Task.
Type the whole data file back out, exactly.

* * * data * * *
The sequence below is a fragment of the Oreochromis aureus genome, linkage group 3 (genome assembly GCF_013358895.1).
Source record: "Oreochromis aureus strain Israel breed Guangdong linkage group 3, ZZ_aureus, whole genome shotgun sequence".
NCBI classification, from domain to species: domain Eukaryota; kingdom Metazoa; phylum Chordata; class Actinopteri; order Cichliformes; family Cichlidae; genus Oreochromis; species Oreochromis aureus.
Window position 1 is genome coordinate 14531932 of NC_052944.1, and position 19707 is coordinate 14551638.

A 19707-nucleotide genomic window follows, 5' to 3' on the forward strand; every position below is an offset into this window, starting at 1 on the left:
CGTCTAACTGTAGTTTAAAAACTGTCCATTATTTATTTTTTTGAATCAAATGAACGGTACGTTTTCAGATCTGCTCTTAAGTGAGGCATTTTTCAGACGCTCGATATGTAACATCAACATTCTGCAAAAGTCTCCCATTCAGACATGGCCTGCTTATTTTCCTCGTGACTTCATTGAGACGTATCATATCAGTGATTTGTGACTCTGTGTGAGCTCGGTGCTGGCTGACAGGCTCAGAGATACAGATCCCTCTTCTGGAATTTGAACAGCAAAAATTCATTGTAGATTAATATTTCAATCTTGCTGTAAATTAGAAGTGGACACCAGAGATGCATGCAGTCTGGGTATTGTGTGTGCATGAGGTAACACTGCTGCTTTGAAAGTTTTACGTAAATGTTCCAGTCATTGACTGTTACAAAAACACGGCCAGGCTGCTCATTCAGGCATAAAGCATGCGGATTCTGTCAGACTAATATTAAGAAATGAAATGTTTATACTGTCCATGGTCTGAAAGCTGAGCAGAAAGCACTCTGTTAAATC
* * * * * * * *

The sequence below is a fragment of the Oreochromis aureus genome, linkage group 3 (genome assembly GCF_013358895.1).
Source record: "Oreochromis aureus strain Israel breed Guangdong linkage group 3, ZZ_aureus, whole genome shotgun sequence".
NCBI classification, from domain to species: domain Eukaryota; kingdom Metazoa; phylum Chordata; class Actinopteri; order Cichliformes; family Cichlidae; genus Oreochromis; species Oreochromis aureus.
Window position 1 is genome coordinate 14531932 of NC_052944.1, and position 19707 is coordinate 14551638.

A 19707-nucleotide genomic window follows, 5' to 3' on the forward strand; every position below is an offset into this window, starting at 1 on the left:
CGTCTAACTGTAGTTTAAAAACTGTCCATTATTTATTTTTTTGAATCAAATGAACGGTACGTTTTCAGATCTGCTCTTAAGTGAGGCATTTTTCAGACGCTCGATATGTAACATCAACATTCTGCAAAAGTCTCCCATTCAGACATGGCCTGCTTATTTTCCTCGTGACTTCATTGAGACGTATCATATCAGTGATTTGTGACTCTGTGTGAGCTCGGTGCTGGCTGACAGGCTCAGAGATACAGATCCCTCTTCTGGAATTTGAACAGCAAAAATTCATTGTAGATTAATATTTCAATCTTGCTGTAAATTAGAAGTGGACACCAGAGATGCATGCAGTCTGGGTATTGTGTGTGCATGAGGTAACACTGCTGCTTTGAAAGTTTTACGTAAATGTTCCAGTCATTGACTGTTACAAAAACACGGCCAGGCTGCTCATTCAGGCATAAAGCATGCGGATTCTGTCAGACTAATATTAAGAAATGAAATGTTTATACTGTCCATGGTCTGAAAGCTGAGCAGAAAGCACTCTGTTAAATC